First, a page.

It hasn't even started yet. Netflix streaming has really only existed since the fall of 2010 and there is no comparison between Netflix today and what it was a year ago. Meanwhile, the app-based TV experience is only now beginning to go mainstream.

    Yes, mainstreaming introduces competition where Netflix had none before, but it also will lead to a dramatic popularization of TV over the Internet that will put the Netflix app alongside apps for TV channels which previously had exclusive access to the living room via the cable/sat bundle. More than that, many new TVs have a dedicated Netflix button on the remote. Netflix is primed for greater visibility in the living room than it has ever had, and signing up is getting easier, too, as evidenced by the iTunes integration.

    No saturation is a myth.
    May 30, 2012. 07:54 PM | 3 Likes Like |Link to Comment
  • Netflix: Don't Listen To Wall Street On This One [View article]
    You can count me on the long side of Netflix, but I'm screaming naked short this article. $300 and a deal with Dish...

    David Jackson are you serious?
    May 30, 2012. 06:01 PM | Likes Like |Link to Comment
  • Netflix Could Sink $40 By 2014 [View article]
    Actually, even if you disagreed with Rocco, at least he mostly had his facts in a row.
    May 25, 2012. 09:48 PM | Likes Like |Link to Comment
  • Netflix Could Sink $40 By 2014 [View article]
    Got halfway through this and could hardly identify one factual accuracy.

    David Jackson, is this what you've allowed Seeking Alpha to become?

    Honestly, this is shameful.
    May 24, 2012. 03:12 AM | 4 Likes Like |Link to Comment
  • Netflix Executive Out, Massive Insider Buy: What's Going On? [View article]
    The market doesn't believe Netflix's 2012 target of 7 million net adds is achievable and has sold down the stock in the belief that growth has stalled.

    Meanwhile, two directors with better insight into the company's strategy than the rest of us are buying, presumably because they believe it's a good investment.

    If the past earnings season has taught observers anything, it's that analysts are flying blind on Netflix. They can't figure it out and have been peppering media company execs with questions. Reuters summed it up nicely:

    So if the analysts are clueless and those who know the company best are buying, I'd say the market might have it wrong.

    As for Swasey, people leave companies all the time, even VPs of PR. The past year can't have been fun for him.
    May 12, 2012. 12:17 AM | 2 Likes Like |Link to Comment
  • What Does Netflix's $14,500,000 Insider Purchase Mean? [View article]
    Just wondering why you chose not to show Alexa graphs for at least a full year? Comparisons really need to be done year-over-year to be meaningful due to seasonality. Use the drop down menu below the chart and set it to max for a 3-year view.

    I'd also recommend using Google trends for websites as a cross reference because none of these stats sites are entirely accurate.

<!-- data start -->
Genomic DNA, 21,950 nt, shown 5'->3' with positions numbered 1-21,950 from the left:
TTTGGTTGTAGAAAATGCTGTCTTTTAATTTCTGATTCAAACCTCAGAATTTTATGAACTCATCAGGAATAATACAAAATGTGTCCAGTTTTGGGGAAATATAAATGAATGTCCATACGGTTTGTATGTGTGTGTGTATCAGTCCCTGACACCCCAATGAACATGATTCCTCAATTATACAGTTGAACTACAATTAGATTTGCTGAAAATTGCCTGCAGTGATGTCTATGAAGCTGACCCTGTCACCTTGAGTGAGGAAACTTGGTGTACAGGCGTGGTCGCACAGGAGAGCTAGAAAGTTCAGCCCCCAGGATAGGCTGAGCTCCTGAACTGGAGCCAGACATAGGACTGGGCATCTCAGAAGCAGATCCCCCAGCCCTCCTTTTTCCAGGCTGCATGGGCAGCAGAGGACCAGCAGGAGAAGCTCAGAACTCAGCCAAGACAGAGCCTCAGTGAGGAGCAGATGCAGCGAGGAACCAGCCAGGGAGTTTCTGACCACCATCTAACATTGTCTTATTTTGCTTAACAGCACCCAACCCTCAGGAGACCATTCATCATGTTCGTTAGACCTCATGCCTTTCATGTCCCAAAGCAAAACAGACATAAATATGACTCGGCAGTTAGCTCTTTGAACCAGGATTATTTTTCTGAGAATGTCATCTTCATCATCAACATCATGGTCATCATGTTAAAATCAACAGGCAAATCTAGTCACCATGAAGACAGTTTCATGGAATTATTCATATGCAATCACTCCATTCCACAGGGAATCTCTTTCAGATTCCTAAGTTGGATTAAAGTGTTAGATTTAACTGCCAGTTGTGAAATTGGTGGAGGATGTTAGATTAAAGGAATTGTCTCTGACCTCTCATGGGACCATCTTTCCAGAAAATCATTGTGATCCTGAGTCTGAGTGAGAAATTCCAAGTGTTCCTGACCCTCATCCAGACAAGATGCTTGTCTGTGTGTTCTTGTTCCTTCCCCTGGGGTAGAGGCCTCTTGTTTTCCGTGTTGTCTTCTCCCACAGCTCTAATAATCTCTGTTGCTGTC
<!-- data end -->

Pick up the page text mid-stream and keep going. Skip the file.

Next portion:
May 11, 2012. 06:41 PM | 3 Likes Like |Link to Comment
  • Can Netflix Pivot Around 3 Tech Giants, DVD Kiosks, And Hollywood? [View article]
    Rather than imposing a penalty for switching, they could offer a loyalty discount to subscribers who pay for a year in advance while still offering the monthly plan. In a way they do that now for every new subscriber that gets the free month trial. Pay in advance and get one month free. Might reduce churn a little.

    Given your background, I'd be interested in what you think the likelihood is of studios dropping the cost of 24-hour digital rentals to $1 and what effect that would have on Redbox.
    Apr 27, 2012. 04:34 AM | 2 Likes Like |Link to Comment
  • Questions For Netflix Ahead Of Earnings [View article]
    Valid question, to which I ask: Why do you write blog posts for Seeking Alpha (or one of the other middlemen)? Why not just post them on your own blog?

    I suspect the answer is because the audience values the middleman's aggregation and broader choice. Seeking Alpha is the Netflix of financial content. If you decide to go elsewhere, someone else will take your place. Similarly, as long as Netflix has money to buy content from others, there'll be sellers. And the more it is able to spend for rights, the more exclusive those rights will be.

    Which leads into the original programming issue. If I haven't seen a TV show and all seasons are available on Netflix (either exclusively or non-exclusively), it's as original to me as Lilyhammer. And not being a big linear TV watcher, if I compare the variety of shows I can get from HBO for $16 (+$45 for cable) to the much broader variety available from Netflix for $8, there's no contest. Netflix offers me much more.

    Come to think of it, the only necessary evil in this industry is that $45/pm cable intermediary. But if studios, channels and everyone else is going to go direct, why would I and everyone else continue to pay the cable company for bundles of stuff we don't choose or want? I'd much rather start with Netflix and supplement with a few direct channels such as a Disney movie channel for the kids, my favorite sports teams, and Bloomberg TV.
    Apr 22, 2012. 11:23 AM | 6 Likes Like |Link to Comment